History of Black Death
The Black Death – How the Black Death received its name
The Black Death was so named due to its physical manifestation and its affect on society. The total number of deaths attributable to this devastating pandemic was 75 million people. The Black Death was characterized by painful swelling in the lymph nodes known as buboes so it was generally considered to be an outbreak of the bubonic plague. It was caused by the organism,Yersinia pestis which was carried about from the bodies of black rats by fleas. Victims of the disease were covered with dark blotches due to damage to the underlying skin and tissue. This medical phenomenon known as acral necrosis or subdural hemorrhages gave rise to the term black death.
The term black also referred to glum or dreadful due to the devastating effect this disease had on society. History records the Black Death as having begun in the fourteenth century in southern Russian near the Crimea. From here, the disease spread along Far Eastern routes towards Western Europe to the Middle East. The disease progressed along the path of commerce and travel; trading ships arrived at ports with entire crews dead of the disease. Pre-existing conditions of war and famine only exacerbated the spread of the disease during this era. Farming and trade patterns were disrupted by war, and adverse weather conditions added to the diminishing supply of grains -- wheat, barley, and oats. Populations already weakened by malnutrition were more susceptible to the disease. The loss of laborers, due to famine and sickness, negatively affected economy which led to poverty and crime.
The Black Death – Manifestations of the epidemic
The Black Death had three manifestations -- bubonic plague, pneumonic plague, and septicaemic plague. The bubonic plague had a thirty to seventy-five percent mortality rate. This manifestation of the disease was characterized by the characteristic swelling of lymph nodes (buboes) along the neck, armpits, and groin. These symptoms were accompanied by fever, chills, joint and headaches, malaise, and nausea.
The pneumonic plague was the second most common form of the disease; this manifestation was transmitted from person to person, an airborne infection. The symptoms included blood-tinged sputum which became increasingly more free-flowing as the disease progressed. This form of the disease had a ninety to ninety-five percent mortality rate.
The Black Death had a third manifestation know as septicaemic plague. This form of the disease had an almost one hundred percent mortality rate. Septicaemic plague was characterized by deep, purple discolorations of the skin and extremely high fevers. This form of the disease was quite rare.
Survivors of the disease had horror stories to tell of life and environment during the plague years. The air was full of the horrific smell of sick, dead and rotting bodies. Quarantines were set up on land to keep infected people out of the city. Quarantine is a word derived from the Italian word for forty; forty being the number of days thought necessary for a virulent disease to run its course. Facilities were set up to allow travelers to wait until the forty days were complete; however, black rats and fleas could not be kept out by these methods so disease continued to be spread.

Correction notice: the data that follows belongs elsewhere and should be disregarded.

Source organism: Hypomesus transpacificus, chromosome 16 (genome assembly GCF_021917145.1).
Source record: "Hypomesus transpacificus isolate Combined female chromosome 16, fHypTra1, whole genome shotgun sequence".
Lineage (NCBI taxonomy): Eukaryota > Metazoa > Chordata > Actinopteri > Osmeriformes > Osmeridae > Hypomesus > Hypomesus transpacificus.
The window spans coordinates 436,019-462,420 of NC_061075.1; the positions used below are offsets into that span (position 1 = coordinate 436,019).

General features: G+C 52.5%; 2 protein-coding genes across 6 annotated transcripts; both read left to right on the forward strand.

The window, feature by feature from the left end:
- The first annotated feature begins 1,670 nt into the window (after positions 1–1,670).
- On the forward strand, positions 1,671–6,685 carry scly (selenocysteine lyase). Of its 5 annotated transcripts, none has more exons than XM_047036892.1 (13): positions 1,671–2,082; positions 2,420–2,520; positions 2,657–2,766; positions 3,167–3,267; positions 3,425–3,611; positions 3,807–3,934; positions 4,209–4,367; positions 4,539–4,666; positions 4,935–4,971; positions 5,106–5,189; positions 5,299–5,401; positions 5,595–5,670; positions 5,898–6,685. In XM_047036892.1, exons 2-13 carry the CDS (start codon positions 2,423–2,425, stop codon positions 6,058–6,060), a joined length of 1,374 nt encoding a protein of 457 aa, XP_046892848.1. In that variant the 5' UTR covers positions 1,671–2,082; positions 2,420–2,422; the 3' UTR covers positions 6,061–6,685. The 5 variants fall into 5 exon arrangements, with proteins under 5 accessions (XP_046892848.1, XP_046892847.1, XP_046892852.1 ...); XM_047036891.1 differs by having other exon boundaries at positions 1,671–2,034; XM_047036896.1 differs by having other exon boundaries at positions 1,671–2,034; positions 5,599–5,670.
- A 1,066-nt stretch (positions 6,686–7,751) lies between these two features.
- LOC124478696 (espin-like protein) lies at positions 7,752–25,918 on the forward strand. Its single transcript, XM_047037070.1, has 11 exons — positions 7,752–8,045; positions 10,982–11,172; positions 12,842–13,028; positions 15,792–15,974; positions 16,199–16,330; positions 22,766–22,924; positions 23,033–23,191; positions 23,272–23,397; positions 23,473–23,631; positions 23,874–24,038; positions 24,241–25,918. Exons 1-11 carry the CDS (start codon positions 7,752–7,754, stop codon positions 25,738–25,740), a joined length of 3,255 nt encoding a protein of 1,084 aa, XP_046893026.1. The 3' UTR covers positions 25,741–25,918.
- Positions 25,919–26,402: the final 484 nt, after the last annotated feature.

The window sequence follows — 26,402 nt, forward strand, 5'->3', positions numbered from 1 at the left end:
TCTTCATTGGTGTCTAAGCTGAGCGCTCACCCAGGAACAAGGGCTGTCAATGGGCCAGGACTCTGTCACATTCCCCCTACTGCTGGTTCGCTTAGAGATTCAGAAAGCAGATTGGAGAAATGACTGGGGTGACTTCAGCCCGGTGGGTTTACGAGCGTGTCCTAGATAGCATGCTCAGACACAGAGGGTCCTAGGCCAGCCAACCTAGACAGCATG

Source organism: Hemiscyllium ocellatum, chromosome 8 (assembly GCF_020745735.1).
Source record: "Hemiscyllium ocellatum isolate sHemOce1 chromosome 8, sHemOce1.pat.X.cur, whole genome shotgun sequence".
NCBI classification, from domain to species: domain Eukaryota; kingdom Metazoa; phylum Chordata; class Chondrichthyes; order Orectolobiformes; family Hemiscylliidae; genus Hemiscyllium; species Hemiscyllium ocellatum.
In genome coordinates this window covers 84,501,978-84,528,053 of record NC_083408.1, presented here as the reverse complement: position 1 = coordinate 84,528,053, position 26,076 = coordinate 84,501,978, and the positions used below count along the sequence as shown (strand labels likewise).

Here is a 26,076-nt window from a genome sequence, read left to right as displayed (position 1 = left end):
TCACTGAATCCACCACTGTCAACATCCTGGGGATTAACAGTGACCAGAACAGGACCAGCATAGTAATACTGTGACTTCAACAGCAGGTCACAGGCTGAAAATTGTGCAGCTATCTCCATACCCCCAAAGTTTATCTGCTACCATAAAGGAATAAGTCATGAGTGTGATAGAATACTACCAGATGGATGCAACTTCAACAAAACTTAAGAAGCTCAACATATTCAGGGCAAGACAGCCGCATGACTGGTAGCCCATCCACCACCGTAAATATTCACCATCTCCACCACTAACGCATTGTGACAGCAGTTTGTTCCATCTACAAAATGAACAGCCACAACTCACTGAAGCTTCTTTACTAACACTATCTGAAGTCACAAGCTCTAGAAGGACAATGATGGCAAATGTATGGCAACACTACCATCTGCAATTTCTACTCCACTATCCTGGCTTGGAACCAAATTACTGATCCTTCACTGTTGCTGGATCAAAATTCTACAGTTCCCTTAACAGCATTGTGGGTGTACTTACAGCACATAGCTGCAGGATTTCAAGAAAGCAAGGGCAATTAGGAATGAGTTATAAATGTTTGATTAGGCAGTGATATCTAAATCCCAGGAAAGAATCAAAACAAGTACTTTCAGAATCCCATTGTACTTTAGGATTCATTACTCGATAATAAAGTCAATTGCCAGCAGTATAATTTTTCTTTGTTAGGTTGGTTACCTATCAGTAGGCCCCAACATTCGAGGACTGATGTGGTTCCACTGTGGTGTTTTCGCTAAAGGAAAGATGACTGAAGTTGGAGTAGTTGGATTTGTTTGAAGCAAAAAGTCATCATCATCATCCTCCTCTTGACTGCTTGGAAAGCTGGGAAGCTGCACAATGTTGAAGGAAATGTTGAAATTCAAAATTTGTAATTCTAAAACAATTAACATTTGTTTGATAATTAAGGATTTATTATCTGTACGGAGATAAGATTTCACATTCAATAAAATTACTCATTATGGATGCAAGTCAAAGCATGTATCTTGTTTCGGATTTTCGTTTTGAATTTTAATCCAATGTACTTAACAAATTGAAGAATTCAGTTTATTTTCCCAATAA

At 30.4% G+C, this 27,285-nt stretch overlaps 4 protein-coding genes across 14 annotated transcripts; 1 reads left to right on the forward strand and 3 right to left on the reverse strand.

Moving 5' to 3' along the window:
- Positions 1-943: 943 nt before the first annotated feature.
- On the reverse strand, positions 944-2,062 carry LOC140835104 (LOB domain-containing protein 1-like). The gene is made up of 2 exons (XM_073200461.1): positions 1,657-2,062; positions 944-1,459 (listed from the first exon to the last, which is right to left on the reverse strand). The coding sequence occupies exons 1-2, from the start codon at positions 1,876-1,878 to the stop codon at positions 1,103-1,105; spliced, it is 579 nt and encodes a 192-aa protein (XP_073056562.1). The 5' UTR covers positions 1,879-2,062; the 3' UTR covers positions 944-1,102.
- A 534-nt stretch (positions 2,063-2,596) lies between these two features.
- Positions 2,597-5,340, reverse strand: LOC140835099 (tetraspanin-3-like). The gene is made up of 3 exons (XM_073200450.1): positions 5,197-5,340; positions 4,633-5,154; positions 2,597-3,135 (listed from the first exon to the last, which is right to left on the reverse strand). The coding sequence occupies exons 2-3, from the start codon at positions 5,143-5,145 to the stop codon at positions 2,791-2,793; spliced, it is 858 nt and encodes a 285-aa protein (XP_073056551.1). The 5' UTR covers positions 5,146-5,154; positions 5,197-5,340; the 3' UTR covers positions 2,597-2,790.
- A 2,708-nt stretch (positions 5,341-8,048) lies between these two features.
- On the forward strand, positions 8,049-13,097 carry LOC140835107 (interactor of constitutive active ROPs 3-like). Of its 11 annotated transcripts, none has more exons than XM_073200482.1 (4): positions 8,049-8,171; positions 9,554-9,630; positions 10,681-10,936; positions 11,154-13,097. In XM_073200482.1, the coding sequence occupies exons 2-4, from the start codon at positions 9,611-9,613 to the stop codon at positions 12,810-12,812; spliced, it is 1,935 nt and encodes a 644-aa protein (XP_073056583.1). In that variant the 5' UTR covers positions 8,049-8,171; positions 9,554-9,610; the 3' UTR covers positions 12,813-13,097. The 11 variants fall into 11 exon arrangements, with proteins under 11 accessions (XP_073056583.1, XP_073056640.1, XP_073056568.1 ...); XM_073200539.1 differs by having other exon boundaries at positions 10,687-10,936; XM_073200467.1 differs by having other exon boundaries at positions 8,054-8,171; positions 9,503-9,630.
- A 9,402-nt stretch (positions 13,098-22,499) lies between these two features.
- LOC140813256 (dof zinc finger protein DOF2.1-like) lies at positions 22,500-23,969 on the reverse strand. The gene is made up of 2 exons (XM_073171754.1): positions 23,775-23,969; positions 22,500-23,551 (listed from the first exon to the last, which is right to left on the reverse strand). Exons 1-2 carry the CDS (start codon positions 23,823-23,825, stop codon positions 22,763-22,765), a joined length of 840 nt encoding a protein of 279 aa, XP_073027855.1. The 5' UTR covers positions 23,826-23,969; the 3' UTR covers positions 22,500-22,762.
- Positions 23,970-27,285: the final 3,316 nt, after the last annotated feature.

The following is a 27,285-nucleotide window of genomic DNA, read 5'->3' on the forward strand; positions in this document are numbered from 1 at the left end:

The Black Death – Moral, Political, and Societal Issues
The Black Death is believed by most historians to have wiped out approximately one-third of the European population. This depopulation had a variety of effects. The European peasant class benefited on the one hand; they were in greater demand due to shortage of labor and there were large areas of unattended fertile land which became available to them. Landlords offered incentives to the peasants combining freedom and increased wages; many historians hold that these were the first stirrings of capitalism. Governments, ill prepared for the scope of the tragedy instituted measures such as price controls and prohibition of certain food items. This was largely ineffective.
The influence of the Church was greatly diminished during this period. Many became disillusioned with the Church for its inability to halt the relentless progression of the disease. Faith in God was sorely tested. . . ”Why did God not answer and turn the disease back?” Many monasteries suffered high mortality due to the fact that disease victims sought help from the clergy, thus passing the disease to them. As a result, the dead clergy were replaced overtime with new church leaders – but these lacked the experience and dedication of those who had passed on. Persecutions against “minority groups” Jews, foreigners in general, and lepers arose; they were blamed for having “caused” the plague.
Biblically, plague has always been seen as a means of divine punishment by God. The classic example of this is the Ten Plagues brought against the Egyptians when Pharaoh refuses to release God’s people, Israel. The Bible does not prophesy the Black Death, so it is difficult to characterize it as a scourge from God. It is sufficient if the plague provoked men to think of their priorities and their own mortality to the extent that they might seek God.
“Some became fools through their rebellious ways and suffered affliction because of their iniquities. They loathed all food and drew near the gates of death. Then they cried to the LORD in their trouble, and he saved them from their distress. He sent forth his word and healed them; he rescued them from the grave. Let them give thanks to the LORD for his unfailing love and his wonderful deeds for men” (Psalm 107:17-21).
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